Menopause Boosts Belly Fat, Study Says
A commonly held belief is that weight gain during menopause is inevitable. New research suggests otherwise. A recent review of available data on this life change found that menopause doesn't cause weight gain. But it may move fat to your middle.
As women age, they are more likely to gain weight. In fact, women in midlife tend to add about one pound every year. Researchers found that this extra weight isn't caused by the hormonal changes of menopause. It's actually the result of environmental factors and aging, says study leader Susan Davis, a professor at Monash University in Australia.
Although menopause doesn't cause weight gain, it does play a role in belly fat. Researchers found that the drop in estrogen during menopause actually causes a shift in where fat is stored in a woman's body.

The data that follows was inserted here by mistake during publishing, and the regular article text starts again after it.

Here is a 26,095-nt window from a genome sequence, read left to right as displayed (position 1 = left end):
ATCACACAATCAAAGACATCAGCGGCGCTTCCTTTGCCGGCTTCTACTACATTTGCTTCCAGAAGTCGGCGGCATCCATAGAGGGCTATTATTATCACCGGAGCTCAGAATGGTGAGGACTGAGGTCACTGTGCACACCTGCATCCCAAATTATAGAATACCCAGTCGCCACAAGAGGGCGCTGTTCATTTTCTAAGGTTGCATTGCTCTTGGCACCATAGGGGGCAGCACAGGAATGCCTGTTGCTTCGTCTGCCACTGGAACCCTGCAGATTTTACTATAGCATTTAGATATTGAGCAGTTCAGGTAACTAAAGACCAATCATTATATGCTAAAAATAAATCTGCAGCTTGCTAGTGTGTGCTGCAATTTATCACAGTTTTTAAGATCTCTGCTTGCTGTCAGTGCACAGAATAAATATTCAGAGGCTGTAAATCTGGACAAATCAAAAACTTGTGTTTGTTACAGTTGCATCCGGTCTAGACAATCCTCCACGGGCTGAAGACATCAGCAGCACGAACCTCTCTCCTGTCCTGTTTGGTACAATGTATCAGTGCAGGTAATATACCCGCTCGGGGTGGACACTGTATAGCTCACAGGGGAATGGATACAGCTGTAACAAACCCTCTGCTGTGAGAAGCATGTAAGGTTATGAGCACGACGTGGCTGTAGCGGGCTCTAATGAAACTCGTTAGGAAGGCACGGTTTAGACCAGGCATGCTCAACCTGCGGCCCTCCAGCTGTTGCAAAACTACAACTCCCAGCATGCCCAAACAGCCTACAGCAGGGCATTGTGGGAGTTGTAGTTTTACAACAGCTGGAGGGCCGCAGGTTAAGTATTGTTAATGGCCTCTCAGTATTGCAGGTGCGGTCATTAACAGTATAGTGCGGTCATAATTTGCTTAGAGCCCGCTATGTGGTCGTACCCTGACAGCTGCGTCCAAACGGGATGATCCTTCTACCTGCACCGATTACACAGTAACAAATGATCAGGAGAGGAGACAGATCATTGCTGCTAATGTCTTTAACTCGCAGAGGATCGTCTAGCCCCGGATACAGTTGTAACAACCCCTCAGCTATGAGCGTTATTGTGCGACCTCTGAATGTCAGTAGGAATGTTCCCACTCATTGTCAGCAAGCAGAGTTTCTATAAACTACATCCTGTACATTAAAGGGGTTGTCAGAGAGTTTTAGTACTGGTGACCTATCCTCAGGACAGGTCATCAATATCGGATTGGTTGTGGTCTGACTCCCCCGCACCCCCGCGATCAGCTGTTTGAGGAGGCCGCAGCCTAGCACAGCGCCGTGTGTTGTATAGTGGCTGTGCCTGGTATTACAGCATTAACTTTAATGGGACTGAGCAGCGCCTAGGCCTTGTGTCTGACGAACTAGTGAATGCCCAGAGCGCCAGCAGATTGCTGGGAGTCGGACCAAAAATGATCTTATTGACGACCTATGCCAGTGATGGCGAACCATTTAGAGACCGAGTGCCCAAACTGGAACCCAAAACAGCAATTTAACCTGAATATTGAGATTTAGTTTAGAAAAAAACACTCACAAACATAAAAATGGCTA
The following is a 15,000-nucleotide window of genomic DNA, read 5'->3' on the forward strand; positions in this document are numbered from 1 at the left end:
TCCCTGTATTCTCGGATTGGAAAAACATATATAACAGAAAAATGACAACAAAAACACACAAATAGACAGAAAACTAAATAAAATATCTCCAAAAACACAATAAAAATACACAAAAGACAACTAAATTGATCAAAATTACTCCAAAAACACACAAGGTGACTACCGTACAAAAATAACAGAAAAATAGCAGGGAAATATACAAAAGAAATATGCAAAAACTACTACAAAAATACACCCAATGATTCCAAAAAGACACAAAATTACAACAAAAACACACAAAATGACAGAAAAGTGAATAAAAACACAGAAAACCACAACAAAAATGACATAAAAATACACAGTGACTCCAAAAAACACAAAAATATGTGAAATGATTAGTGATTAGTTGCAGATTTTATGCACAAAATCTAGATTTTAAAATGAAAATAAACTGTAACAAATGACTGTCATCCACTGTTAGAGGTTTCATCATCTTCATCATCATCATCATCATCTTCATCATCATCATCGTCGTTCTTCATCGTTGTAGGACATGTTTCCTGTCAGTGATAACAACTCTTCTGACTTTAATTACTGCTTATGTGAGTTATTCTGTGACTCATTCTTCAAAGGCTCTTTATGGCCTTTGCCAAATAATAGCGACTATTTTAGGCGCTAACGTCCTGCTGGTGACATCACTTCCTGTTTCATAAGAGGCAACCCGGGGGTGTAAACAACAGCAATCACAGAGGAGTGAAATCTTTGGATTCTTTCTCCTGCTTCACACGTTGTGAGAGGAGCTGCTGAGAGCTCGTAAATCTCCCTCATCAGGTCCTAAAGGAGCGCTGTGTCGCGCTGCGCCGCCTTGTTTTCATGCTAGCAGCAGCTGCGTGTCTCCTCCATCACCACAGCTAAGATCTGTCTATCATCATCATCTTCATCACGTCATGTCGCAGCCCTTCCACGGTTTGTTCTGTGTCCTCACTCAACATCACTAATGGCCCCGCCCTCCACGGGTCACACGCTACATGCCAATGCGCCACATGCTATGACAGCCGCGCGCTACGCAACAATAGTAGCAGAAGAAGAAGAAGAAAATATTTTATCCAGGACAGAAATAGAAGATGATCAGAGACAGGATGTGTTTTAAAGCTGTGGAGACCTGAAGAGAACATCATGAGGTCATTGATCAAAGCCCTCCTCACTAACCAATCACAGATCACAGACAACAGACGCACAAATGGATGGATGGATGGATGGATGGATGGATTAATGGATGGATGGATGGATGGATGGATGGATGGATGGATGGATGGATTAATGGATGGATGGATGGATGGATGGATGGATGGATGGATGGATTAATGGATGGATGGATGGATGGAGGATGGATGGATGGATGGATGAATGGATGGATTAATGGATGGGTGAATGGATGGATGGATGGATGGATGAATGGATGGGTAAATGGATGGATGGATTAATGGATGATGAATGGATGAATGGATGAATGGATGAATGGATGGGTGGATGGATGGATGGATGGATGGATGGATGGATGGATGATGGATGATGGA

"There is no doubt that the new spare tire many women complain of after menopause is real, and not a consequence of any changes they have made," says Davis. "Rather, this is the body's response to the fall in estrogen at menopause - a shift of fat storage from the hips to the waist."
Researchers note that extra weight around the abdomen puts women at a higher risk for cardiovascular disease, the number one killer of postmenopausal women. Being overweight or obese increases their risk for many other serious health conditions, too, such as depression, high blood pressure, and diabetes.
In the study, researchers also found that hormone therapy doesn't lead to weight gain. It may actually prevent belly fat after menopause.
"What this translates to in real terms is that women going through menopause should begin to try to control their weight before it becomes a problem," Davis says. "This means for all women being thoughtful about what you eat and, for many, being more active every day. Estrogen therapy can also help. But each woman is different, so at menopause it is important to discuss your health with your doctor."
The study was published in a recent issue of Climacteric.
Always talk with your health care provider to find out more information.